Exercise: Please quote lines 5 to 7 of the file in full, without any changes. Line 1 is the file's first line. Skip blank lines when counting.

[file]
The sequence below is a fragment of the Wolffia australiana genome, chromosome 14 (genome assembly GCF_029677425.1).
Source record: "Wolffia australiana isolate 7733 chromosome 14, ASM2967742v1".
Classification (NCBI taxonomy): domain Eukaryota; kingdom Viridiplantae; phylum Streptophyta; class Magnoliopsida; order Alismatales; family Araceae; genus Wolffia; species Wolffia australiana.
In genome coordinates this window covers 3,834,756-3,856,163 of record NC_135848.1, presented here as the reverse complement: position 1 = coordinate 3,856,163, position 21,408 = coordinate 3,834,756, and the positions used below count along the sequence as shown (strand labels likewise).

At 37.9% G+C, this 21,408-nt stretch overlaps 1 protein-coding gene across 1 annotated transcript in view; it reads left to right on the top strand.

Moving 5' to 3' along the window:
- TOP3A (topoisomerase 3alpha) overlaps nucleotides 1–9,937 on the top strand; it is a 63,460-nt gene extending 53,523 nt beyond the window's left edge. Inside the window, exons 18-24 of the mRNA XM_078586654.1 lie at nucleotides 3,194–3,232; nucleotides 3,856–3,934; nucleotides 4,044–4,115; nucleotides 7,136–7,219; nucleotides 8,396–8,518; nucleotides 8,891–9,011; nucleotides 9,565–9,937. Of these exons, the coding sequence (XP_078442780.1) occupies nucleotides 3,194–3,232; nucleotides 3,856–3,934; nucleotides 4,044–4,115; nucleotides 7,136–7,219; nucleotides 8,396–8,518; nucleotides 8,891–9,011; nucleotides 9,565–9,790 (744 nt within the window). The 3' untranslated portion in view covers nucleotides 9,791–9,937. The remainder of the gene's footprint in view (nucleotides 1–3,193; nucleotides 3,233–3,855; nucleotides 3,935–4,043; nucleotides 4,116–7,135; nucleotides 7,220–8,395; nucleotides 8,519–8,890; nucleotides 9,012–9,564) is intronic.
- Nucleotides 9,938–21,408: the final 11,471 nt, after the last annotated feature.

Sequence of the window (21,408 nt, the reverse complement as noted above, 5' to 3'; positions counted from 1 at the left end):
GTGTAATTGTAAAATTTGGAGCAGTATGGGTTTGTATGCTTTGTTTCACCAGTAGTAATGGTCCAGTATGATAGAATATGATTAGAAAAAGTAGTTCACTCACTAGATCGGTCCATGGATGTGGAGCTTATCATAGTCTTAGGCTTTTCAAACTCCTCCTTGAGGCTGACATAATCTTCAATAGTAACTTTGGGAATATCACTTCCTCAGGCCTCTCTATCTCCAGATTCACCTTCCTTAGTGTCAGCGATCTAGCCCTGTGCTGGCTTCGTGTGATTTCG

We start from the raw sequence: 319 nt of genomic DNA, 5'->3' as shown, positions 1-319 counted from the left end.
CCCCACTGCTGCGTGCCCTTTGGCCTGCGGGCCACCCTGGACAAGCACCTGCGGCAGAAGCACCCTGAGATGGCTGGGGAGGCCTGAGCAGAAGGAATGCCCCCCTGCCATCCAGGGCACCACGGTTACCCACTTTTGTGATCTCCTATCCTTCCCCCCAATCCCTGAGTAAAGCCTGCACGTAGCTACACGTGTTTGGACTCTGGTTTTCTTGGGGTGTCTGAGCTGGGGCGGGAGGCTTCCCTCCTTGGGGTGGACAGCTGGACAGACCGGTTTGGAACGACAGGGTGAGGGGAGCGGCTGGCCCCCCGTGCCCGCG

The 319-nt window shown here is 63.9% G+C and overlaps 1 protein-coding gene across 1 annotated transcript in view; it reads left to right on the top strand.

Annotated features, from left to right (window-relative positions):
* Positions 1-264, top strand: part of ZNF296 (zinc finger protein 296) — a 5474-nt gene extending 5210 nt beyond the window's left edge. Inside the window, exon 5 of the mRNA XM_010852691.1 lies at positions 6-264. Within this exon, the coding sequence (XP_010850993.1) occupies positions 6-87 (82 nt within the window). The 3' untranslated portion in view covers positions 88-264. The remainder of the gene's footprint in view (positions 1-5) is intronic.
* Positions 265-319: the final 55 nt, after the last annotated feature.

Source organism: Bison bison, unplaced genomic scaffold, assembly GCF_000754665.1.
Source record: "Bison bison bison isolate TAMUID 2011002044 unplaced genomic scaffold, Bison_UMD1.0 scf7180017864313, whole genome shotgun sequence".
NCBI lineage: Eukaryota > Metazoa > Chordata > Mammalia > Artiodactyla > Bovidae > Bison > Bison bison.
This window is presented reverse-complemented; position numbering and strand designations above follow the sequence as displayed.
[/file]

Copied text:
At 37.9% G+C, this 21,408-nt stretch overlaps 1 protein-coding gene across 1 annotated transcript in view; it reads left to right on the top strand.

Moving 5' to 3' along the window:
- TOP3A (topoisomerase 3alpha) overlaps nucleotides 1–9,937 on the top strand; it is a 63,460-nt gene extending 53,523 nt beyond the window's left edge. Inside the window, exons 18-24 of the mRNA XM_078586654.1 lie at nucleotides 3,194–3,232; nucleotides 3,856–3,934; nucleotides 4,044–4,115; nucleotides 7,136–7,219; nucleotides 8,396–8,518; nucleotides 8,891–9,011; nucleotides 9,565–9,937. Of these exons, the coding sequence (XP_078442780.1) occupies nucleotides 3,194–3,232; nucleotides 3,856–3,934; nucleotides 4,044–4,115; nucleotides 7,136–7,219; nucleotides 8,396–8,518; nucleotides 8,891–9,011; nucleotides 9,565–9,790 (744 nt within the window). The 3' untranslated portion in view covers nucleotides 9,791–9,937. The remainder of the gene's footprint in view (nucleotides 1–3,193; nucleotides 3,233–3,855; nucleotides 3,935–4,043; nucleotides 4,116–7,135; nucleotides 7,220–8,395; nucleotides 8,519–8,890; nucleotides 9,012–9,564) is intronic.